/>
X
Business

Free speech, freely heard

What the Internet does, economically, is to eliminate the barrier to my being heard. I can now be heard as easily as David Broder. We're both using the same medium.
Written by Dana Blankenhorn, Inactive on

Many people fighting the net neutrality are having trouble with the issue.

The name is easily corrupted, and difficult to understand. This allows those opposed to net neutrality to create groups called, for instance, Hands off the Internet.

The issue is maintaining the status quo, in which you can reach any Web site you wish, without discrimination. But that's tough to explain.

What I've suggested is free speech, freely heard.

An end to net neutrality does not threaten free speech. What it threatens is erect a barrier to entry, between your high-bandwidth thoughts and those who might "read" them.

For 100 years we became accustomed to such barriers. Only those who owned newspapers or who got the attention of them could be heard in newspapers. Radio and TV stations were licensed, and they raised barriers to entry still further.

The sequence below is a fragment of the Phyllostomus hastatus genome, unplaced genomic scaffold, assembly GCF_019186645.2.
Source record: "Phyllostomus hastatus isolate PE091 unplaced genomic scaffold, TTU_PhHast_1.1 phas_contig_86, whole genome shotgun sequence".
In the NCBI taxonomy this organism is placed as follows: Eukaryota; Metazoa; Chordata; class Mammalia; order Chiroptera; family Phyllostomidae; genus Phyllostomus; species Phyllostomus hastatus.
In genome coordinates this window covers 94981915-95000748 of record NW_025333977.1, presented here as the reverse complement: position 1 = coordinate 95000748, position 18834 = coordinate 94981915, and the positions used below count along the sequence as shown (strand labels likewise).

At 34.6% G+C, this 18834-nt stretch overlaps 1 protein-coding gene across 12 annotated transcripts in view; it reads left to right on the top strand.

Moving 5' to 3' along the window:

What the Internet does, economically, is to eliminate the barrier to my being heard. I can now be heard as easily as David Broder. We're both using the same medium.

It's when we get beyond words, to the equivalent of radio and TV, that the phone companies want the barriers to go up. Frankly, those who control our radio, TV and film media want those barriers raised as well.

And there is no First Amendment argument in their way. You have the freedom to speak, and publish. The Constitution did not contemplate equal rights for the distribution of all words.

But if Jefferson were blogging today, maybe it would.

Editorial standards